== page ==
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The New Year Requires A New Look at Your California Employee Handbook


As we approach a new year, California employers should take a fresh look at their employee handbook to ensure that it is up to date. Unless it was revised recently, it’s probably outdated. What are the main revisions that need to be made in order to keep up with the times as we head into 2021?

New Family Leave Obligations

The principal change for 2021 is the expansion of the California Family Rights Act (CFRA). The CFRA now differs significantly from the Family and Medical Leave Act (FMLA) in several respects, such that if you have a combined FMLA/CFRA policy you will need to split them apart. Further, if you have no FMLA/CFRA policy because you do not have 50 employees, you will need to have a CFRA policy in the new year as long as you have five or more employees. 

The CFRA will soon apply to smaller employers (five to 49 employees), and there is no requirement that any number of employees be within a 75-mile radius. The CFRA still includes the requirement that an employee have worked for at least a year and for 1,250 hours prior to the start of a protected leave.

The CFRA will also permit employees to take leave to care for a broader range of relatives than previously permitted. An eligible employee may take CFRA leave for the following reasons:

Also, under the FMLA, if both parents work for the same employer, they are only entitled to a total of 12 weeks of leave combined for bonding with a new child. Not so under the amended CFRA. Under this new law each parent is entitled to take up to 12 weeks apiece for baby-bonding leave. Moreover, the CFRA no longer contains a “key employee” exception. These important differences between the FMLA and CFRA will require a revision to your employee handbook.

Rest Break Update

Another policy that should be reviewed is your rest break policy. As the result of a California Supreme Court decision a few years ago and the California Labor Commissioner’s subsequent change of position, employees no longer may be prohibited from leaving the premises during their 10-minute rest breaks. 

While it may be impracticable for employees to leave the premises and return within 10 minutes, you may not place any restrictions on how employees use their time during their rest breaks. If you have an old rest break policy prohibiting employees from leaving (or otherwise restricting their activities) during their rest breaks, you will need to change it.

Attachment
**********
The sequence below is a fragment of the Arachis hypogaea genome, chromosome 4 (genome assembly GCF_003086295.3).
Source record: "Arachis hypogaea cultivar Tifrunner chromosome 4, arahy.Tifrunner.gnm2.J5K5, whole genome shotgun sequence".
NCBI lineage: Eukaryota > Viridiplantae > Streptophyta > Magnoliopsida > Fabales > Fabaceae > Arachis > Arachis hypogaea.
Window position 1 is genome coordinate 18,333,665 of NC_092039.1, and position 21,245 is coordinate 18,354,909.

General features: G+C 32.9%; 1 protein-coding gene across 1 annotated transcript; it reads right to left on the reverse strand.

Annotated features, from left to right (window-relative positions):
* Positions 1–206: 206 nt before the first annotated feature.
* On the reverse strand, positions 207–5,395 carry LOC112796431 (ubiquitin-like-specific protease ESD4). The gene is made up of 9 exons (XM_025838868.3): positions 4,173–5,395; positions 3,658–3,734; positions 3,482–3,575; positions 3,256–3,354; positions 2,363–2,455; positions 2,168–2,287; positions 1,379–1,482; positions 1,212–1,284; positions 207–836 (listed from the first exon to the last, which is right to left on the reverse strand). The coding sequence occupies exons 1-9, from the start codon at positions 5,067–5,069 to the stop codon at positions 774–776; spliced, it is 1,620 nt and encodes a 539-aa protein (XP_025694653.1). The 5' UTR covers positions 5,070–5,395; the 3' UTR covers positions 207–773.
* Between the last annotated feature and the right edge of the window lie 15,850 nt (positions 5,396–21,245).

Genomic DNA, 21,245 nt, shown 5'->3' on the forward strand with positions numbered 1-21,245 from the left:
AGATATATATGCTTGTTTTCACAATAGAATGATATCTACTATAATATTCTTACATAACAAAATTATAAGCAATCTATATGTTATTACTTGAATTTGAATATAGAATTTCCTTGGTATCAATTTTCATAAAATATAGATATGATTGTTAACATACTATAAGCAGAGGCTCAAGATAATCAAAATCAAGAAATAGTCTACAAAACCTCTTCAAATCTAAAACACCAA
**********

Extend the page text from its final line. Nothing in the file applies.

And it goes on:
Anti-Harassment Language

You should examine your policy against harassment – and specifically the means provided for employees to complain about harassment. You should provide a telephone “hotline” for harassment complaints if possible, but you should also provide an email address for employees to use to report harassment.

The goal is to make it as easy as possible for employees to report harassment – especially with so many employees working remotely – so that they will easily report it internally. This will increase the chances that the problem can be remedied before it gets into the hands of a lawyer or the EEOC.

Personal Cell Phone Use

You should have a policy in your employee handbook addressing personal cell phone use. If employees are required to use their personal cell phones for business purposes, such as calling customers or clients, reporting on the status of jobs, etc., they must be paid a monthly stipend for the business use of their device. 

If employees are not required to use their personal cell phones while at work, you should have a policy stating that employees are not authorized to use their personal cell phones for any business purpose. Calling in to get a work schedule, for example, would not constitute business use of a personal cell phone.

Arbitration Agreements

Finally, a good time to distribute a new arbitration agreement is when you distribute a new employee handbook, so you should review your arbitration agreement to see if it needs to be updated. It should clearly prohibit class and collective actions, and it should be easily readable. It should not be written in small font or use legal jargon, long-running sentences or unexplained references to statutes or regulations. The “Company” in the agreement should be defined to include parent, subsidiary, affiliated and client entities, as well as all of their current and former owners, directors, officers, managers, employees, agents, contractors, attorneys, benefit plan administrators and insurers. The agreement should state that the company will pay the costs of the arbitration.


Now is the perfect time to begin plotting out your New Year’s resolutions, and one of them should be ensuring your California handbook is up to date for 2021. Make sure you are subscribed to Fisher Phillips’ alert system to gather the most up-to-date information throughout the new year and beyond. If your employee handbook needs updating for the new year, contact your Fisher Phillips attorney or an attorney in any of our six California offices.

This Legal Alert provides an overview of a specific development. It is not intended to be, and should not be construed as, legal advice for any particular fact situation.


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